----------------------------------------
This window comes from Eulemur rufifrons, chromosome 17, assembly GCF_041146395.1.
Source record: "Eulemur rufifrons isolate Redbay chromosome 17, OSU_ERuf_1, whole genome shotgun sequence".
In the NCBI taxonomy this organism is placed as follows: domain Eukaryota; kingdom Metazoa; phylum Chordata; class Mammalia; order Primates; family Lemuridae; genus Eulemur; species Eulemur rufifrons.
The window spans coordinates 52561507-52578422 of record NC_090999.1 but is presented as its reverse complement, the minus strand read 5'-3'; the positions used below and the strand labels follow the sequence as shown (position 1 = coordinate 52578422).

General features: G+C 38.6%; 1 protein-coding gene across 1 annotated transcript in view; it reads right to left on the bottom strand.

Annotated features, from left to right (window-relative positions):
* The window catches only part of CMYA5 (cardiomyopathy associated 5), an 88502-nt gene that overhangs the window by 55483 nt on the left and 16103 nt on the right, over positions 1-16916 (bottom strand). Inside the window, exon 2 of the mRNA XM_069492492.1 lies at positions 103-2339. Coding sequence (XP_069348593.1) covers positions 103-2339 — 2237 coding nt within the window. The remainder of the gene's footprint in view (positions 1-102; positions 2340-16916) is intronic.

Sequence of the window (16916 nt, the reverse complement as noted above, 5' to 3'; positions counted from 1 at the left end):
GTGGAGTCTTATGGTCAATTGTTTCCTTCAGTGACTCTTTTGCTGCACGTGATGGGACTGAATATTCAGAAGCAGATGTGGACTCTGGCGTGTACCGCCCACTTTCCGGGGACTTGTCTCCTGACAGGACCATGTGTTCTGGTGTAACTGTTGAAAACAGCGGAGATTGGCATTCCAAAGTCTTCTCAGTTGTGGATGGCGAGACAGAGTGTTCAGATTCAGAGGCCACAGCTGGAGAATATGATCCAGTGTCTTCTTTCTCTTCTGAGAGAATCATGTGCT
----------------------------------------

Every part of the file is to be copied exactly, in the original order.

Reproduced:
This window comes from Eulemur rufifrons, chromosome 17, assembly GCF_041146395.1.
Source record: "Eulemur rufifrons isolate Redbay chromosome 17, OSU_ERuf_1, whole genome shotgun sequence".
In the NCBI taxonomy this organism is placed as follows: domain Eukaryota; kingdom Metazoa; phylum Chordata; class Mammalia; order Primates; family Lemuridae; genus Eulemur; species Eulemur rufifrons.
The window spans coordinates 52561507-52578422 of record NC_090999.1 but is presented as its reverse complement, the minus strand read 5'-3'; the positions used below and the strand labels follow the sequence as shown (position 1 = coordinate 52578422).

General features: G+C 38.6%; 1 protein-coding gene across 1 annotated transcript in view; it reads right to left on the bottom strand.

Annotated features, from left to right (window-relative positions):
* The window catches only part of CMYA5 (cardiomyopathy associated 5), an 88502-nt gene that overhangs the window by 55483 nt on the left and 16103 nt on the right, over positions 1-16916 (bottom strand). Inside the window, exon 2 of the mRNA XM_069492492.1 lies at positions 103-2339. Coding sequence (XP_069348593.1) covers positions 103-2339 — 2237 coding nt within the window. The remainder of the gene's footprint in view (positions 1-102; positions 2340-16916) is intronic.

Sequence of the window (16916 nt, the reverse complement as noted above, 5' to 3'; positions counted from 1 at the left end):
GTGGAGTCTTATGGTCAATTGTTTCCTTCAGTGACTCTTTTGCTGCACGTGATGGGACTGAATATTCAGAAGCAGATGTGGACTCTGGCGTGTACCGCCCACTTTCCGGGGACTTGTCTCCTGACAGGACCATGTGTTCTGGTGTAACTGTTGAAAACAGCGGAGATTGGCATTCCAAAGTCTTCTCAGTTGTGGATGGCGAGACAGAGTGTTCAGATTCAGAGGCCACAGCTGGAGAATATGATCCAGTGTCTTCTTTCTCTTCTGAGAGAATCATGTGCT